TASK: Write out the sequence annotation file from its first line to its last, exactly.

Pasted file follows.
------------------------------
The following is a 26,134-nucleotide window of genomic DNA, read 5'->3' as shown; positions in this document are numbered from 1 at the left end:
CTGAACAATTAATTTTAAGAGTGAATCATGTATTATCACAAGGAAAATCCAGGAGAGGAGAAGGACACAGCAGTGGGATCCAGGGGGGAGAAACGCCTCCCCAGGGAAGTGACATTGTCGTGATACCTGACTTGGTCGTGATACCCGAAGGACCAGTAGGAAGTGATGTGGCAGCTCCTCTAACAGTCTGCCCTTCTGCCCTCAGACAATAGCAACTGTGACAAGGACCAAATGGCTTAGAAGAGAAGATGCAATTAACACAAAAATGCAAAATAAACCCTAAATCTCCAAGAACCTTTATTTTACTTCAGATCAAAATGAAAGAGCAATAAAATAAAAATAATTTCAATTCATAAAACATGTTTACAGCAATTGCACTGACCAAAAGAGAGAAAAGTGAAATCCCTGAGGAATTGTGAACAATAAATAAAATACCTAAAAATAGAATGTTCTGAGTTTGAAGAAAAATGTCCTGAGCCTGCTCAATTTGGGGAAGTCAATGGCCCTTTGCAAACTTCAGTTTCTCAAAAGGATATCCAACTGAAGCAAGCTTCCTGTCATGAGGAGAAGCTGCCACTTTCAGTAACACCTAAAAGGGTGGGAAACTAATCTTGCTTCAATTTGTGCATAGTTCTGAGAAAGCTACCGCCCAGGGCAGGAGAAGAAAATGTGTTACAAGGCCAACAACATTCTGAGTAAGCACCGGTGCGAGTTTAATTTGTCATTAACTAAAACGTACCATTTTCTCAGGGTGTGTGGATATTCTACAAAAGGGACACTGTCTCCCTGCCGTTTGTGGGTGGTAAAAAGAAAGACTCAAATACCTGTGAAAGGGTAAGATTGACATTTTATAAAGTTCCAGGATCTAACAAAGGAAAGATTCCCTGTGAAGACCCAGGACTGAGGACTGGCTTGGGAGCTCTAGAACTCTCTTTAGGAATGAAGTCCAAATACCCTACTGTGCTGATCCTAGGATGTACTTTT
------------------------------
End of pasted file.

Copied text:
The following is a 26,134-nucleotide window of genomic DNA, read 5'->3' as shown; positions in this document are numbered from 1 at the left end:
CTGAACAATTAATTTTAAGAGTGAATCATGTATTATCACAAGGAAAATCCAGGAGAGGAGAAGGACACAGCAGTGGGATCCAGGGGGGAGAAACGCCTCCCCAGGGAAGTGACATTGTCGTGATACCTGACTTGGTCGTGATACCCGAAGGACCAGTAGGAAGTGATGTGGCAGCTCCTCTAACAGTCTGCCCTTCTGCCCTCAGACAATAGCAACTGTGACAAGGACCAAATGGCTTAGAAGAGAAGATGCAATTAACACAAAAATGCAAAATAAACCCTAAATCTCCAAGAACCTTTATTTTACTTCAGATCAAAATGAAAGAGCAATAAAATAAAAATAATTTCAATTCATAAAACATGTTTACAGCAATTGCACTGACCAAAAGAGAGAAAAGTGAAATCCCTGAGGAATTGTGAACAATAAATAAAATACCTAAAAATAGAATGTTCTGAGTTTGAAGAAAAATGTCCTGAGCCTGCTCAATTTGGGGAAGTCAATGGCCCTTTGCAAACTTCAGTTTCTCAAAAGGATATCCAACTGAAGCAAGCTTCCTGTCATGAGGAGAAGCTGCCACTTTCAGTAACACCTAAAAGGGTGGGAAACTAATCTTGCTTCAATTTGTGCATAGTTCTGAGAAAGCTACCGCCCAGGGCAGGAGAAGAAAATGTGTTACAAGGCCAACAACATTCTGAGTAAGCACCGGTGCGAGTTTAATTTGTCATTAACTAAAACGTACCATTTTCTCAGGGTGTGTGGATATTCTACAAAAGGGACACTGTCTCCCTGCCGTTTGTGGGTGGTAAAAAGAAAGACTCAAATACCTGTGAAAGGGTAAGATTGACATTTTATAAAGTTCCAGGATCTAACAAAGGAAAGATTCCCTGTGAAGACCCAGGACTGAGGACTGGCTTGGGAGCTCTAGAACTCTCTTTAGGAATGAAGTCCAAATACCCTACTGTGCTGATCCTAGGATGTACTTTT